...if creative fiction writing is a process of translating an abstraction into the concrete, there are three possible grades of such writing: translating an old (known) abstraction (theme or thesis) through the medium of old fiction means (that is, characters, events or situations used before for that same purpose, that same translation)–this is most of the popular trash; translating an old abstraction through new, original fiction means–this is most of the good literature; creating a new, original abstraction and translating it through new, original mean....A fourth possibility–translating a new abstraction through old means–is impossible, by definition: if the abstraction is new, there can be no means used by anybody else before to translate it.-Ayn Rand
Now, Rand was talking specifically about literature here, but I think it could apply to all the arts. But what about music? I was thinking about how the above could be used to judge developments in music. Then I started to think about what it meant to concretize an abstraction in music, or abstract a concrete...Anyway, considering this in light of Rand's theories on music, it brings us back to the difficulties of comparing music to the other arts.
First, let's define out terms:
Abstraction (Process of) : The act of isolation involved [in concept-formation] is a process of abstraction: i.e., a selective mental focus that takes out or separates a certain aspect of reality from all others (e.g., isolates a certain attribute from the entities possessing it, or a certain action from the entities performing it, etc.). -Ayn Rand Lexicon
Now, remember what Rand wrote about abstractions and concretes in music:
Music cannot tell a story, it cannot deal with concretes, it cannot convey a specific existential phenomenon, such as a peaceful countryside or a stormy sea. The theme of a composition entitled “Spring Song” is not spring, but the emotions which spring evoked in the composer. Even concepts which, intellectually, belong to a complex level of abstraction, such as “peace,” “revolution,” “religion,” are too specific, too concrete to be expressed in music. All that music can do with such themes is convey the emotions of serenity, or defiance, or exaltation. Liszt’s “St. Francis Walking on the Waters” was inspired by a specific legend, but what it conveys is a passionately dedicated struggle and triumph—by whom and in the name of what, is for each individual listener to supply.
WHA??? Music cannot deal with concretes? So does that mean it only deals in abstractions? Well, let's see what else Rand says:
Music gives man’s consciousness the same experience as the other arts: a concretization of his sense of life. But the abstraction being concretized is primarily epistemological, rather than metaphysical; the abstraction is man’s consciousness, i.e., his method of cognitive functioning, which he experiences in the concrete form of hearing a specific piece of music. A man’s acceptance or rejection of that music depends on whether it calls upon or clashes with, confirms or contradicts, his mind’s way of working. The metaphysical aspect of the experience is the sense of a world which he is able to grasp, to which his mind’s working is appropriate.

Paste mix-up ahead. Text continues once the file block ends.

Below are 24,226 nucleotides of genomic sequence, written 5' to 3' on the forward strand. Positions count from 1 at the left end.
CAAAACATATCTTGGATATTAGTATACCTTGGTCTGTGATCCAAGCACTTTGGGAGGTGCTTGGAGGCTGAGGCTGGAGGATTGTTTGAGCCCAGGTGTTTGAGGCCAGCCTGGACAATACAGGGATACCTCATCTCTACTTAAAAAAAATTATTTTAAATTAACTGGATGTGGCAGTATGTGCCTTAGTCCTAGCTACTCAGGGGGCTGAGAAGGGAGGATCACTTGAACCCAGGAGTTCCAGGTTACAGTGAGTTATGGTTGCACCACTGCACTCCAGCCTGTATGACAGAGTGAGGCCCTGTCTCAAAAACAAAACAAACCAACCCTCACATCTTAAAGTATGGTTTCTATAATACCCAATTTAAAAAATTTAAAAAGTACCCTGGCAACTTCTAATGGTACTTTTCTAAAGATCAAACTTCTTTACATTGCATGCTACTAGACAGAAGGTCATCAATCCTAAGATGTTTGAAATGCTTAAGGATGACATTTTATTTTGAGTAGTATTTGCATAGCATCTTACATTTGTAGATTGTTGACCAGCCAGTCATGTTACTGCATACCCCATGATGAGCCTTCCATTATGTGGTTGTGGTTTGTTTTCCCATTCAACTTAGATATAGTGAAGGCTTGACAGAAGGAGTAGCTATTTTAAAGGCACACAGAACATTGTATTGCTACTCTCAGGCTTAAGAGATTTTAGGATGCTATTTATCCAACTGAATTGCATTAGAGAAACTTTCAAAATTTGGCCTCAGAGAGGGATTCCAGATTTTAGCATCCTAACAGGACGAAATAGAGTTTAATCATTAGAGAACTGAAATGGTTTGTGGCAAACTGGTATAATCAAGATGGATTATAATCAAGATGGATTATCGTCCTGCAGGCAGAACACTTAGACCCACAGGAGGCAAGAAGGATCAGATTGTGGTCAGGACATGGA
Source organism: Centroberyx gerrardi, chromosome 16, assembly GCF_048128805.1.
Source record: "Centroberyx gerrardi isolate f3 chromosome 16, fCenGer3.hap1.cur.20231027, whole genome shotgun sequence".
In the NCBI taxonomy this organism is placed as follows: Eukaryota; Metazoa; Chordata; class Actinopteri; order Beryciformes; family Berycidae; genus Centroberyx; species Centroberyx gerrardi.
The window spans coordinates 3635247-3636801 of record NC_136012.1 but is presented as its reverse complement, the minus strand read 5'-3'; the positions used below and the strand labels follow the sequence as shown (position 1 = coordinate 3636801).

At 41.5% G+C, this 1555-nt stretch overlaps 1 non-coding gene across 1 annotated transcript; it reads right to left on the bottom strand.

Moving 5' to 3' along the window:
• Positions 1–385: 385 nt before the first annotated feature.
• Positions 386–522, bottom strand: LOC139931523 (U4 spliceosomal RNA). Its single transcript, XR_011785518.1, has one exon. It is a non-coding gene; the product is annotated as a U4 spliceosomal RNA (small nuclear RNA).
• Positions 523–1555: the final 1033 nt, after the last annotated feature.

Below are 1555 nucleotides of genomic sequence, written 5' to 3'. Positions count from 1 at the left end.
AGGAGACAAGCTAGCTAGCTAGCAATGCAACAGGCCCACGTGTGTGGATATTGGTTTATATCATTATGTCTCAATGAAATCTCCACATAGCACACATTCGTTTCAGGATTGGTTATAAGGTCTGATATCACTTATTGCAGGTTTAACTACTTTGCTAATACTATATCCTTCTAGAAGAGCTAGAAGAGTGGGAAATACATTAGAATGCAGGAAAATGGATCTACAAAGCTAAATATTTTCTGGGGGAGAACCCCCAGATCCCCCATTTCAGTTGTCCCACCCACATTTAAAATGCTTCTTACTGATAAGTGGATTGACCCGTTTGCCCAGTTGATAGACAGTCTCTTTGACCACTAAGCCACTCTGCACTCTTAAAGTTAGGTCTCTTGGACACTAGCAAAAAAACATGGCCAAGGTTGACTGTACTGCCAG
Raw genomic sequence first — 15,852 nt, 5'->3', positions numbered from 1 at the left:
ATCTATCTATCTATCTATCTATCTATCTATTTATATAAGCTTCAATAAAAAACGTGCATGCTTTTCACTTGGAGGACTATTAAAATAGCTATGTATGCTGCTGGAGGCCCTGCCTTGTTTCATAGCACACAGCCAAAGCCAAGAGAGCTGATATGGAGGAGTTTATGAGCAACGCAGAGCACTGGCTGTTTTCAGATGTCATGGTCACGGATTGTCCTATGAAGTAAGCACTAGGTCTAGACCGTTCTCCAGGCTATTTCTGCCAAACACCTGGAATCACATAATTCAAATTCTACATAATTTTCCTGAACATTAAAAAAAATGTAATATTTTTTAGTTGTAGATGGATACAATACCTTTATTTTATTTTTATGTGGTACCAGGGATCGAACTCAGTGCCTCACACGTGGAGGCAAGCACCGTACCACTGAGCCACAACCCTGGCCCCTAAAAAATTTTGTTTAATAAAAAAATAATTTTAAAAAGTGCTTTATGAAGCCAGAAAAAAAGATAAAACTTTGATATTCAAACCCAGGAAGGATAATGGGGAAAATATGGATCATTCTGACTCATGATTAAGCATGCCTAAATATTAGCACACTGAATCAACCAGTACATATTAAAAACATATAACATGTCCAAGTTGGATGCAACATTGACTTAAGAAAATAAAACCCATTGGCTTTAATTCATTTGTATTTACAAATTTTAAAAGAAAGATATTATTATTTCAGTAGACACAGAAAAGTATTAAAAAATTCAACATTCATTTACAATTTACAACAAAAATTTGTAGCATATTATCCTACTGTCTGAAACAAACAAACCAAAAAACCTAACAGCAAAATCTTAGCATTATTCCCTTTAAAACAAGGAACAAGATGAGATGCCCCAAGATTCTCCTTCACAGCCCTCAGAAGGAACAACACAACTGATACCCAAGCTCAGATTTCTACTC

Geez...music cannot deal with concretes, but it concretizes a sense of life? Which is it??? :P Anyway, we can see that this is part of Rand's "cognitive theory" of music. And it's right on, I think, as far as the cognitive part goes. But as I argued before, I think that there's another side to the story, a "projection theory." And after considering the statement at the start of this post, I'm wondering if the projection theory can show that music CAN deal with concretes and abstractions. I theorize that emotions are best understood through the concept of motion. Music depicts, auditorily, the motion of tones through space (up and down) and time. In a nutshell, music concretizes motion, which are based on the abstractions of feelings (eg., happy emotions go up and down in a certain manner, exited emotions are equated with fast, jittery motions, or sad emotions associated with slow, lumbering motions.) In that sense, through the auditory depictions of motions, music CAN tell a story, via association.
So, back to the opening of this post: How would a composition present old or new themes through new means? The "theme" would, musically, have to correspond to movement. What would a new theme be, then? Well, as they say, "there's nothing new under the sun." There are basic, axiomatic "themes" of movement; we can call them the "archetypal" elements. We can compare here to elements and molecules. Any new themes would be complex combinations of the "building blocks" of musical life. Those more complex themes would require new means, via form. Simple themes require simple tunes, more complex themes require juxtaposition of themes (happy versus sad, for starters) and would require say, counterpoint via a fugue or maybe via bitonality. Sonatas and symphonies are perhaps the height of these complex combinations.